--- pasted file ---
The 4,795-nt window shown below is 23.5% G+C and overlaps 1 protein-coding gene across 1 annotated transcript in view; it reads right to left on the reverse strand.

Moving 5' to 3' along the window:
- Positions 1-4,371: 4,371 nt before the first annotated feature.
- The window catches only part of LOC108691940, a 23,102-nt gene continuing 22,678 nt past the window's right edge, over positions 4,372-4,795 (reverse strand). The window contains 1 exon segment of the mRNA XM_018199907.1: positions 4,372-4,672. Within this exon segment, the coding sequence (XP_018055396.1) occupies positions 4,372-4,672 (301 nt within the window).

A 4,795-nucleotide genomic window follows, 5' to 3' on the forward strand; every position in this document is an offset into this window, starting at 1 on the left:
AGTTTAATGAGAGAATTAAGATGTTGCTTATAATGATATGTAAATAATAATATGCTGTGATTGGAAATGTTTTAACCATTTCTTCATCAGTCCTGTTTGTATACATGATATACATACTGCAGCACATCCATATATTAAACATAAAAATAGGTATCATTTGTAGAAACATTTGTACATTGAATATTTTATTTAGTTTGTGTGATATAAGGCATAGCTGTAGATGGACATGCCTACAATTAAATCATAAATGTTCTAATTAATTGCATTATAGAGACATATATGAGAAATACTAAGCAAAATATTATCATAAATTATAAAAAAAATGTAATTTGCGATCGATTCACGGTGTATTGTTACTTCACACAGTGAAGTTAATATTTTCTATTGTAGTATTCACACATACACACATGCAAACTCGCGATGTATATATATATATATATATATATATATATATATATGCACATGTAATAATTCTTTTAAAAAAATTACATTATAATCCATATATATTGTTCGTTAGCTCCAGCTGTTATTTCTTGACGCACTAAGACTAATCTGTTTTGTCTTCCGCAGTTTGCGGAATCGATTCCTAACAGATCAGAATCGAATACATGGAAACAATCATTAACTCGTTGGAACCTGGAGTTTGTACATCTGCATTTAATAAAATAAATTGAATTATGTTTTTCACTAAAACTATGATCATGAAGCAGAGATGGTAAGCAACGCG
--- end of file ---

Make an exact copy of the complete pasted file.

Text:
The 4,795-nt window shown below is 23.5% G+C and overlaps 1 protein-coding gene across 1 annotated transcript in view; it reads right to left on the reverse strand.

Moving 5' to 3' along the window:
- Positions 1-4,371: 4,371 nt before the first annotated feature.
- The window catches only part of LOC108691940, a 23,102-nt gene continuing 22,678 nt past the window's right edge, over positions 4,372-4,795 (reverse strand). The window contains 1 exon segment of the mRNA XM_018199907.1: positions 4,372-4,672. Within this exon segment, the coding sequence (XP_018055396.1) occupies positions 4,372-4,672 (301 nt within the window).

A 4,795-nucleotide genomic window follows, 5' to 3' on the forward strand; every position in this document is an offset into this window, starting at 1 on the left:
AGTTTAATGAGAGAATTAAGATGTTGCTTATAATGATATGTAAATAATAATATGCTGTGATTGGAAATGTTTTAACCATTTCTTCATCAGTCCTGTTTGTATACATGATATACATACTGCAGCACATCCATATATTAAACATAAAAATAGGTATCATTTGTAGAAACATTTGTACATTGAATATTTTATTTAGTTTGTGTGATATAAGGCATAGCTGTAGATGGACATGCCTACAATTAAATCATAAATGTTCTAATTAATTGCATTATAGAGACATATATGAGAAATACTAAGCAAAATATTATCATAAATTATAAAAAAAATGTAATTTGCGATCGATTCACGGTGTATTGTTACTTCACACAGTGAAGTTAATATTTTCTATTGTAGTATTCACACATACACACATGCAAACTCGCGATGTATATATATATATATATATATATATATATATATATGCACATGTAATAATTCTTTTAAAAAAATTACATTATAATCCATATATATTGTTCGTTAGCTCCAGCTGTTATTTCTTGACGCACTAAGACTAATCTGTTTTGTCTTCCGCAGTTTGCGGAATCGATTCCTAACAGATCAGAATCGAATACATGGAAACAATCATTAACTCGTTGGAACCTGGAGTTTGTACATCTGCATTTAATAAAATAAATTGAATTATGTTTTTCACTAAAACTATGATCATGAAGCAGAGATGGTAAGCAACGCG